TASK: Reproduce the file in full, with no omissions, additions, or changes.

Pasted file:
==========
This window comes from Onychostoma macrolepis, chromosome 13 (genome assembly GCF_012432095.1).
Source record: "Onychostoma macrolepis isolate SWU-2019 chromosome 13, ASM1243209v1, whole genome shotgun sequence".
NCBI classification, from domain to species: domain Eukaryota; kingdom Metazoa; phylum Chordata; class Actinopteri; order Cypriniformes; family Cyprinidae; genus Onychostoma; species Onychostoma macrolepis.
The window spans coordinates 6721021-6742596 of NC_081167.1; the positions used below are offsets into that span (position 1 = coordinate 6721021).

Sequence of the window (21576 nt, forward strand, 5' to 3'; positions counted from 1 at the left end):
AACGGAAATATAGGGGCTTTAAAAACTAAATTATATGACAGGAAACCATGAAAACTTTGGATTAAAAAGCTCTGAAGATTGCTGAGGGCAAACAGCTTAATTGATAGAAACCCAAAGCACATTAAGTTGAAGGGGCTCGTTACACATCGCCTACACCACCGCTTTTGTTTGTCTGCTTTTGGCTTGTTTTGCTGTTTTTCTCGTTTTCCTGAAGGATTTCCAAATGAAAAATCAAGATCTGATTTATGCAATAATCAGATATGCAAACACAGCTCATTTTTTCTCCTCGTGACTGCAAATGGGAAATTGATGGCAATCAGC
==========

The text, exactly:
This window comes from Onychostoma macrolepis, chromosome 13 (genome assembly GCF_012432095.1).
Source record: "Onychostoma macrolepis isolate SWU-2019 chromosome 13, ASM1243209v1, whole genome shotgun sequence".
NCBI classification, from domain to species: domain Eukaryota; kingdom Metazoa; phylum Chordata; class Actinopteri; order Cypriniformes; family Cyprinidae; genus Onychostoma; species Onychostoma macrolepis.
The window spans coordinates 6721021-6742596 of NC_081167.1; the positions used below are offsets into that span (position 1 = coordinate 6721021).

Sequence of the window (21576 nt, forward strand, 5' to 3'; positions counted from 1 at the left end):
AACGGAAATATAGGGGCTTTAAAAACTAAATTATATGACAGGAAACCATGAAAACTTTGGATTAAAAAGCTCTGAAGATTGCTGAGGGCAAACAGCTTAATTGATAGAAACCCAAAGCACATTAAGTTGAAGGGGCTCGTTACACATCGCCTACACCACCGCTTTTGTTTGTCTGCTTTTGGCTTGTTTTGCTGTTTTTCTCGTTTTCCTGAAGGATTTCCAAATGAAAAATCAAGATCTGATTTATGCAATAATCAGATATGCAAACACAGCTCATTTTTTCTCCTCGTGACTGCAAATGGGAAATTGATGGCAATCAGC